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Hurricane of Inhumanity: Five Years after Katrina

By       Message Mamoon Alabbasi     Permalink
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Five years after Hurricane Katrina in New Orleans -a natural disaster with unnatural responses -led to the death of an estimated 1,800 people and the displacement of hundreds of thousands of others, the lesson has not yet been learned.

While US President Barack Obama acknowledged that the disaster was "a man-made catastrophe -a shameful breakdown in government that left countless men, women and children abandoned and alone" he still missed the point, not only in New Orleans, but also in earthquake-wrecked Haiti and flood-hit Pakistan.

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The devastating outcome of the New Orleans catastrophe was not a case of mere government mismanagement, as some have put it, nor were the people of New Orleans to blame, as others bizarrely like to think. A number of factors played a part, all betraying sinister causes which in combination led to such outcome we all know.

Enemies of the state

Witness accounts show that there was almost a sense of official contempt for the people of New Orleans that often went beyond criminal negligence. Some residents felt that they were being treated like enemies in a war zone and not as Americans in distress.

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Those who remained, whether by choice or for lacking an option, were automatically perceived as "looters", and "looting" itself became the ultimate crime, second only maybe to terrorism. People who did not or could not (and in some cases were not allowed to) leave the scene were being shot at for daring to eat food from deserted shops just to stay alive.

Protecting businesses has become more important than saving lives, even though most of the products in those shops were doomed to destruction by the rising level of water that covered most of the city. Symbolically, it looked like a determination to protect the "market" even when trade has ceased, where the "capital" can perish as long as it does not reach the people in need.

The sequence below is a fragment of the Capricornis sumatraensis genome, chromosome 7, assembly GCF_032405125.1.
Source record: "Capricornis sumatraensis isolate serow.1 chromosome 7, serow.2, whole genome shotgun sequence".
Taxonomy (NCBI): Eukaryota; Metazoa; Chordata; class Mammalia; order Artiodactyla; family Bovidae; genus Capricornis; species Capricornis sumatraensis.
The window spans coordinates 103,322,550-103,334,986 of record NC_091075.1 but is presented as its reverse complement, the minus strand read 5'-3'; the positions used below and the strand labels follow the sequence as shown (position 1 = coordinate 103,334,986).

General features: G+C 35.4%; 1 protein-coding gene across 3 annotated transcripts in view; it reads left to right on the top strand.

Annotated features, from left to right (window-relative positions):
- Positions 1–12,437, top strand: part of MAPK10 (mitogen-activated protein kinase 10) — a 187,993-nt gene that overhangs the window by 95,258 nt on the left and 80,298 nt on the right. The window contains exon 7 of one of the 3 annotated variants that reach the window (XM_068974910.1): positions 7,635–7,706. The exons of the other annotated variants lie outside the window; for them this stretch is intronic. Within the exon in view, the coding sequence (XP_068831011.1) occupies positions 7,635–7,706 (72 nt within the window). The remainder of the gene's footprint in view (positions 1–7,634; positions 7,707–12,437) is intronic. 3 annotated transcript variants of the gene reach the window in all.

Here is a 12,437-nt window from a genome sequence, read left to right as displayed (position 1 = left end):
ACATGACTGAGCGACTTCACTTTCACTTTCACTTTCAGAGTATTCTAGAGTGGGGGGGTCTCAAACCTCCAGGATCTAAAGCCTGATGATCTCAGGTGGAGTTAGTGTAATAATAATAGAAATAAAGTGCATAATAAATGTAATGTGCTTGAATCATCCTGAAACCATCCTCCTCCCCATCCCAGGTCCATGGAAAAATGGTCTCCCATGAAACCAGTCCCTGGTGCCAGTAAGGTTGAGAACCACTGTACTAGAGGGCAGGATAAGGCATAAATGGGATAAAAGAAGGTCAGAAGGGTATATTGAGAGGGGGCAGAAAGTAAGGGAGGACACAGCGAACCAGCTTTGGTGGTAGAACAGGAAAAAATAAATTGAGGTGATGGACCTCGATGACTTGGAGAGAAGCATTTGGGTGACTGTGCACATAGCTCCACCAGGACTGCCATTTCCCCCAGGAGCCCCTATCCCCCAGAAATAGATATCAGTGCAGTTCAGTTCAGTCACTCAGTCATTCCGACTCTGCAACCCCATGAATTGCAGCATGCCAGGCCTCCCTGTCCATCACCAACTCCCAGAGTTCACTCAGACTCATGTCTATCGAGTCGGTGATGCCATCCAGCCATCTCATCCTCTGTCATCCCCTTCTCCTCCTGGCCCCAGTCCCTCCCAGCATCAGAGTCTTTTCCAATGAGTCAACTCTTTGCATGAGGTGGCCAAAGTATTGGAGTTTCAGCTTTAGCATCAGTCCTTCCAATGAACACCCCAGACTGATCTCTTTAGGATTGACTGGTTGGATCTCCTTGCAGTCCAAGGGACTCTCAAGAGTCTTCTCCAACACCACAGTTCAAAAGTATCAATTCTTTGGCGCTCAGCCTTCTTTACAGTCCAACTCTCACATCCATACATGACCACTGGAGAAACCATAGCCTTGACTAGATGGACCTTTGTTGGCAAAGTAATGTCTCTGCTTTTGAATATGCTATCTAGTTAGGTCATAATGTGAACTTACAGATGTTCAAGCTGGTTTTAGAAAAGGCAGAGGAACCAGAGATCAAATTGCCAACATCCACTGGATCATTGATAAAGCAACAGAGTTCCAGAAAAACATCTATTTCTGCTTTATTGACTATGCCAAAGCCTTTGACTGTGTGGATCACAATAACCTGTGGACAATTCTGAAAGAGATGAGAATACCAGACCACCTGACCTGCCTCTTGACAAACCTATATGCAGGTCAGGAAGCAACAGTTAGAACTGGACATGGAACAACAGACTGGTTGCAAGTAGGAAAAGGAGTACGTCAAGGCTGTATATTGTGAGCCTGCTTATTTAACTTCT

But things went beyond shooting at suspected "looters" and treating people as if they were guilty of crimes that they were not even aware of. There was a sense of detachment from the suffering of those who were in urgent need of drinking water. There were many reported instances where the security forces had the opportunity to help, but preferred to do nothing or, worse, watch.

Poor infrastructure

Even today, there is still little mention of the poor infrastructure of New Orleans which magnified the effect of the hurricane. Apart from alternative media outlets such as 'Democracy Now!' and others, even less mention is given to those who might be held responsible.

As in Haiti, the impact of natural disasters would have been tremendously less had the proper infrastructure been in place. And as in Haiti, successive US government policies share a large portion of the blame.

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Toppling democracy in Haiti and placing a US-friendly government there meant American interests would be insured, not those of the Haitian people. But where was the interest of the American people in New Orleans?

When interviewing some of the audience of a moving play last year -'Katrina' by Jonathan Holmes (which was based on the accounts of six witnesses from New Orleans) - I discovered that people were shocked that such things happened to Americans. They were not at all surprised that the US authorities would act in such a manner but surely not against their own people.

The Iraq-God connection

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Mamoon Alabbasi (M.A. in applied linguistics) is a news editor and translator based in London. His Op-eds, reports, and reviews have appeared in a number of media outlets.

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